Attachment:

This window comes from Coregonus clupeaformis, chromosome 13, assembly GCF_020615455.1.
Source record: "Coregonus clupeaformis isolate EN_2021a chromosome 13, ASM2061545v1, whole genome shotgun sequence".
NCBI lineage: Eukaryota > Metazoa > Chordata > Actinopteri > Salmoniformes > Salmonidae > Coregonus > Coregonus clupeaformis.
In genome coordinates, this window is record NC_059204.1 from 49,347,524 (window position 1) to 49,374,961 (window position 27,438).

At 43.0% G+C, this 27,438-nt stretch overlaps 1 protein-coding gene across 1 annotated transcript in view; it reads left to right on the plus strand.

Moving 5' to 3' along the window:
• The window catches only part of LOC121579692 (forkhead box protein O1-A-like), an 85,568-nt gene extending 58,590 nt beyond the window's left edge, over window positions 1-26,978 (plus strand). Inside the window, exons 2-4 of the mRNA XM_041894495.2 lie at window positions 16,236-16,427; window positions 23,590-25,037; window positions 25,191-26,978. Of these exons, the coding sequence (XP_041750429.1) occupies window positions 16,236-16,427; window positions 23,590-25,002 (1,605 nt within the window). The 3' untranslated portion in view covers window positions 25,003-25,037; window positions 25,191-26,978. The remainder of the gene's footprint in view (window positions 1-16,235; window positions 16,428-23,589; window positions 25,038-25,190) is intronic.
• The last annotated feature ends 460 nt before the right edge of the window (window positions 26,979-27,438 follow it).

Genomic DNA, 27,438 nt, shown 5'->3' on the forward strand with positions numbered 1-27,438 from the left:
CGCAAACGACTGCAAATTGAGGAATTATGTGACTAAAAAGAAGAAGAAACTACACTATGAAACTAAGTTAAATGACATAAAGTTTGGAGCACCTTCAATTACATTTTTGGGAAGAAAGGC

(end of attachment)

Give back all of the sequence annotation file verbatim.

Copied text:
This window comes from Coregonus clupeaformis, chromosome 13, assembly GCF_020615455.1.
Source record: "Coregonus clupeaformis isolate EN_2021a chromosome 13, ASM2061545v1, whole genome shotgun sequence".
NCBI lineage: Eukaryota > Metazoa > Chordata > Actinopteri > Salmoniformes > Salmonidae > Coregonus > Coregonus clupeaformis.
In genome coordinates, this window is record NC_059204.1 from 49,347,524 (window position 1) to 49,374,961 (window position 27,438).

At 43.0% G+C, this 27,438-nt stretch overlaps 1 protein-coding gene across 1 annotated transcript in view; it reads left to right on the plus strand.

Moving 5' to 3' along the window:
• The window catches only part of LOC121579692 (forkhead box protein O1-A-like), an 85,568-nt gene extending 58,590 nt beyond the window's left edge, over window positions 1-26,978 (plus strand). Inside the window, exons 2-4 of the mRNA XM_041894495.2 lie at window positions 16,236-16,427; window positions 23,590-25,037; window positions 25,191-26,978. Of these exons, the coding sequence (XP_041750429.1) occupies window positions 16,236-16,427; window positions 23,590-25,002 (1,605 nt within the window). The 3' untranslated portion in view covers window positions 25,003-25,037; window positions 25,191-26,978. The remainder of the gene's footprint in view (window positions 1-16,235; window positions 16,428-23,589; window positions 25,038-25,190) is intronic.
• The last annotated feature ends 460 nt before the right edge of the window (window positions 26,979-27,438 follow it).

Genomic DNA, 27,438 nt, shown 5'->3' on the forward strand with positions numbered 1-27,438 from the left:
CGCAAACGACTGCAAATTGAGGAATTATGTGACTAAAAAGAAGAAGAAACTACACTATGAAACTAAGTTAAATGACATAAAGTTTGGAGCACCTTCAATTACATTTTTGGGAAGAAAGGC